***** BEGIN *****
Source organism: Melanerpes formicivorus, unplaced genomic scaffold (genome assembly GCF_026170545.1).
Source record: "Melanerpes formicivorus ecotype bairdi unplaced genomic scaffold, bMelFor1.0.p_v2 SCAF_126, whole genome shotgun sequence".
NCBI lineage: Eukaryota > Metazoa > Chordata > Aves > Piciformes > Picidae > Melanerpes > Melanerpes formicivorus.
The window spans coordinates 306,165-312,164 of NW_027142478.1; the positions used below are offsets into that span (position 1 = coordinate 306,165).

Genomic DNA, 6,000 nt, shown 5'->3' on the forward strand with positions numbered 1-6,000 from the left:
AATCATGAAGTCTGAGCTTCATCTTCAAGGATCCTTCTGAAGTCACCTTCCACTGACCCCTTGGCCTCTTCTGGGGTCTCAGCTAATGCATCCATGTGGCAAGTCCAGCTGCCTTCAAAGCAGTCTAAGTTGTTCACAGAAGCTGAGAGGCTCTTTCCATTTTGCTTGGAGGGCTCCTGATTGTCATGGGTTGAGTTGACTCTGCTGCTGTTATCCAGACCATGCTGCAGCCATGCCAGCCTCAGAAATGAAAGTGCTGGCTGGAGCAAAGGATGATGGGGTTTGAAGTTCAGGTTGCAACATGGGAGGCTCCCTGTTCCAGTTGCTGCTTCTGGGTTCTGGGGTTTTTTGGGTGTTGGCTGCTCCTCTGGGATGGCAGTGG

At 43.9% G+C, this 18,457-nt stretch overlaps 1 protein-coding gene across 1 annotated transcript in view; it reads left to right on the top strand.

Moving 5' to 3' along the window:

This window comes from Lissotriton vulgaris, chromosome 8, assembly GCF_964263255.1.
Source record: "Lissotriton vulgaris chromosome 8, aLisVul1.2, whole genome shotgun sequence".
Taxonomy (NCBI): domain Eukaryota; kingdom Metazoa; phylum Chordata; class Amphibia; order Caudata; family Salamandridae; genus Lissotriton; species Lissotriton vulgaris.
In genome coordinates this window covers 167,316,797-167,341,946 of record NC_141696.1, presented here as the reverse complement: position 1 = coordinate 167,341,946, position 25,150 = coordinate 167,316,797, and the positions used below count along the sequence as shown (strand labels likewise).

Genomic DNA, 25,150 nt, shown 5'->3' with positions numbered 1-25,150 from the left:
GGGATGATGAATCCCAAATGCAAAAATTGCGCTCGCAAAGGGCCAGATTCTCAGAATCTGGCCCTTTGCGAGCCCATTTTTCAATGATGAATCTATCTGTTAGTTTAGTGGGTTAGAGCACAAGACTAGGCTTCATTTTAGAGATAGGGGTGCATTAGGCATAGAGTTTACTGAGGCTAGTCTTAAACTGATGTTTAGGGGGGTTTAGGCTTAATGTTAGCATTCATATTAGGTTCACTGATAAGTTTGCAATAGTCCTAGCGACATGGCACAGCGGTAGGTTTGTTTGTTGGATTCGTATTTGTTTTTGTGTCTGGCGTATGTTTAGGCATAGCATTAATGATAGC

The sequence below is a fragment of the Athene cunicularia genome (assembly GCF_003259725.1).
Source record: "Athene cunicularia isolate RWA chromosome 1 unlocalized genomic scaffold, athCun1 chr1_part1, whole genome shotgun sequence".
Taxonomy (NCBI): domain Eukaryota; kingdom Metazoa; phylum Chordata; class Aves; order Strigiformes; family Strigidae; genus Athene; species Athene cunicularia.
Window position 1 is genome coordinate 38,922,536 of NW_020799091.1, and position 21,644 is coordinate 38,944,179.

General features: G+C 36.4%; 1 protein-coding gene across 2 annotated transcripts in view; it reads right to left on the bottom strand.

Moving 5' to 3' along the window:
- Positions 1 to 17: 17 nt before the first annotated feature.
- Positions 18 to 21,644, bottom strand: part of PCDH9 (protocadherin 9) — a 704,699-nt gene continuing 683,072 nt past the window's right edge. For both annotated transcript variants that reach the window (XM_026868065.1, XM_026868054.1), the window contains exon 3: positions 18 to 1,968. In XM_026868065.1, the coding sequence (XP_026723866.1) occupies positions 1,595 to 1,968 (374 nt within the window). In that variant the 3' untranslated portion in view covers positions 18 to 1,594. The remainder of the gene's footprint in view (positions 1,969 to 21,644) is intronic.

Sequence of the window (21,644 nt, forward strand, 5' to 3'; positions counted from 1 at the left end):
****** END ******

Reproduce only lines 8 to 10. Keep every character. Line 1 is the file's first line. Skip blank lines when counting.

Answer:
Moving 5' to 3' along the window:

This window comes from Lissotriton vulgaris, chromosome 8, assembly GCF_964263255.1.
Source record: "Lissotriton vulgaris chromosome 8, aLisVul1.2, whole genome shotgun sequence".